As Chinese communities throughout the world celebrate the Year of the Dragon, China’s true dragon — the Chinese alligator — teeters on the brink of extinction, with fewer than 150 remaining in the wild, according to a report released today by the Bronx Zoo-based Wildlife Conservation Society (WCS). Yet biologists believe that the species can stage a comeback if given the opportunity.
Known locally as Tu Long, or “muddy dragon,” the remaining populations of these timid reptiles are relegated to just a few village ponds in heavily populated southeastern Anhui Province, the report says. Although the alligators technically live in a wildlife reserve, very little has been done to safeguard their habitat. Hunting and the use of agricultural pesticides have also contributed to their decline.
“Presently, the Chinese alligator is critically endangered and, if present trends continue, it will become the first species of crocodilian to become extinct in the wild within historical times,” said Dr. John Thorbjarnarson, a WCS conservation biologist and an authority on the world’s 23 crocodilian species. “Losing the Chinese alligator would be an ironic fate for an animal with such a rich, cultural significance in China.”
Celebrated every 12 years, the Year of the Dragon is considered to be particularly prosperous since dragons symbolize authority, courage and good fortune among Asians. The year 2000 is even more auspicious because it is also a "golden dragon" year, which occurs once every 60 years.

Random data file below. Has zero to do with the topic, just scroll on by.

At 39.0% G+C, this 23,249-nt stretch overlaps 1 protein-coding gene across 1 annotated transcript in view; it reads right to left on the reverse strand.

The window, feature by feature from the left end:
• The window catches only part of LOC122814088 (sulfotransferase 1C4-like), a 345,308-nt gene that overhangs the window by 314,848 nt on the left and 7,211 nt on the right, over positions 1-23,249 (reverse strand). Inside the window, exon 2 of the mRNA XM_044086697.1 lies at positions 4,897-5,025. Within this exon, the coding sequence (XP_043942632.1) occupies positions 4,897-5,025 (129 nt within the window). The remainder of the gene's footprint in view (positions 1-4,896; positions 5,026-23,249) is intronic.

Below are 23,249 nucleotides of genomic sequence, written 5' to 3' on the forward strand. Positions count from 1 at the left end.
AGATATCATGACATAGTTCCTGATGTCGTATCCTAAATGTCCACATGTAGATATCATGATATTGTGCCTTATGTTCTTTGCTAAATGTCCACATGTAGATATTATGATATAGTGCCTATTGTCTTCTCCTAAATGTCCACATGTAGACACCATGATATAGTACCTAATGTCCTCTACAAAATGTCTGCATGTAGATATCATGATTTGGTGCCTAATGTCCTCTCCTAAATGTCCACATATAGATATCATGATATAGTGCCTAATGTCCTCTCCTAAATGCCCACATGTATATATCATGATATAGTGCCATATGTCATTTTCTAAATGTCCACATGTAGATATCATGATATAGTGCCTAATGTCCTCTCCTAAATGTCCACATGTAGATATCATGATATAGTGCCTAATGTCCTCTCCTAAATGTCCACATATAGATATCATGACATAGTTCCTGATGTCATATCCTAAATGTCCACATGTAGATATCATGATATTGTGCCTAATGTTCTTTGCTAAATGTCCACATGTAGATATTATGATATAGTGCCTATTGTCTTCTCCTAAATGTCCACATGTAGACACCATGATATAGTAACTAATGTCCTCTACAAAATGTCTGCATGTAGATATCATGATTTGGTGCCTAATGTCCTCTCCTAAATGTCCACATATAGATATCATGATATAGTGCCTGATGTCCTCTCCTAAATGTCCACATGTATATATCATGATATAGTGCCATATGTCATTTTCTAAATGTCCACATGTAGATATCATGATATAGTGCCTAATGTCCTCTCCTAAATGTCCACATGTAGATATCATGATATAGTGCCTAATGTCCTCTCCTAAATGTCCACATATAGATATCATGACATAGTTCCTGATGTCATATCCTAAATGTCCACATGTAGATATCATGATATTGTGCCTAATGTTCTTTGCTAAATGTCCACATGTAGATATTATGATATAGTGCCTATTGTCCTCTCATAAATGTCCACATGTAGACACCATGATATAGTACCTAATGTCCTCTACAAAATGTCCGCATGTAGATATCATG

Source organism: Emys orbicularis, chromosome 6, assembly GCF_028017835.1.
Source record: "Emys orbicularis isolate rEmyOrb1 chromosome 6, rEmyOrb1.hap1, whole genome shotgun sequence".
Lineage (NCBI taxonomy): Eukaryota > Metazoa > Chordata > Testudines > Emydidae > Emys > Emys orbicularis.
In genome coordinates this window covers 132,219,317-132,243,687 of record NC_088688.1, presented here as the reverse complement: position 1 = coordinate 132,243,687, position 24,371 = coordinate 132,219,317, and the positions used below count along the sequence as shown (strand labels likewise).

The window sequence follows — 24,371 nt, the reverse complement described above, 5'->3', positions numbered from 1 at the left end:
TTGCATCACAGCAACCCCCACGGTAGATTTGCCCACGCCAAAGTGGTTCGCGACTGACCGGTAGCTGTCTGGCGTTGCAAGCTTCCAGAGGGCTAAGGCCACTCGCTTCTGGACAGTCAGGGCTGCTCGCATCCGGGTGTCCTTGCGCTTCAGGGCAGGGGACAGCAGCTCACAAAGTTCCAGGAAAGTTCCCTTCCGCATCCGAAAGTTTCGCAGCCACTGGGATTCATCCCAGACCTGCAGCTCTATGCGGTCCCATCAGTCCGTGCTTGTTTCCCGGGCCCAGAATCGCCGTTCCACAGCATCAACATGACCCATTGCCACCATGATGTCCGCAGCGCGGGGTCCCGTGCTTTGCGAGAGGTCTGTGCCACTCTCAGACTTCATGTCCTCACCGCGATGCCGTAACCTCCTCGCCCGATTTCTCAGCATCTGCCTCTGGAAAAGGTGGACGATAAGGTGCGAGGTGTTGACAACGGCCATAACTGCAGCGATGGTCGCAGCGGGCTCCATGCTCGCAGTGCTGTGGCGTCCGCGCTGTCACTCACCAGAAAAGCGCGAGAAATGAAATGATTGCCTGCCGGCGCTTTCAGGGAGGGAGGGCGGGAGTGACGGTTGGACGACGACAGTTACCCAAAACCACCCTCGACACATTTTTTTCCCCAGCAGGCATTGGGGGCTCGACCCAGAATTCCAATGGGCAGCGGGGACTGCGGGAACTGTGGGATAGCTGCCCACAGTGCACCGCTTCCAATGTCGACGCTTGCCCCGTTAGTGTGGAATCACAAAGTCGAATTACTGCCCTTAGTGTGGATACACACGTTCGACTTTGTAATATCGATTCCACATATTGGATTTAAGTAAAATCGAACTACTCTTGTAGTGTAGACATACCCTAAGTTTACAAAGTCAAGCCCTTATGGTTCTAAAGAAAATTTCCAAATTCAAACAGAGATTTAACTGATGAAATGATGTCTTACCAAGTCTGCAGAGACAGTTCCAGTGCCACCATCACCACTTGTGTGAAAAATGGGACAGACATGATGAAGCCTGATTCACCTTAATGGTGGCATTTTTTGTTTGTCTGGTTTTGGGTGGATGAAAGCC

Though the mission is daunting, Thorbjarnarson believes that populations of wild Chinese alligators can be restored if enough suitable habitat is set aside for the species. One plan that the report discusses involves bolstering existing populations through habitat improvements, while breeding alligators in captivity and reintroducing them into suitable areas. Some 5,000 Chinese alligators currently exist in captivity in China.
“Most crocodilians are hard-wired to repopulate rather quickly if given the chance,” said Thorbjarnarson, noting successful restorations in India, Nepal, and Venezuela. “The key is to protect their habitat. In terms of captive breeding, the Chinese have taken the conservation of the alligator very seriously, but habitat protection has not really been addressed.”
The report recommends an inventory of all suitable habitats within Anhui Province where Chinese alligators and other species could be re-established as part of an overall plan for wetlands conservation. There are several other provinces where alligators once occurred that need to looked at as well, said Thorbjarnarson.
One of just two alligator species in the world, Chinese alligators are believed to have diverged from their American counterparts at least 20 million years ago. They reach lengths of about six feet — only half the size of American alligators — and feed on small fish, snails, crayfish. Among crocodilians, the Chinese alligator is the most endangered, followed by the Philippine, Siamese, Cuban and Orinoco crocodiles. WCS is currently working to protect all five species in the wild.
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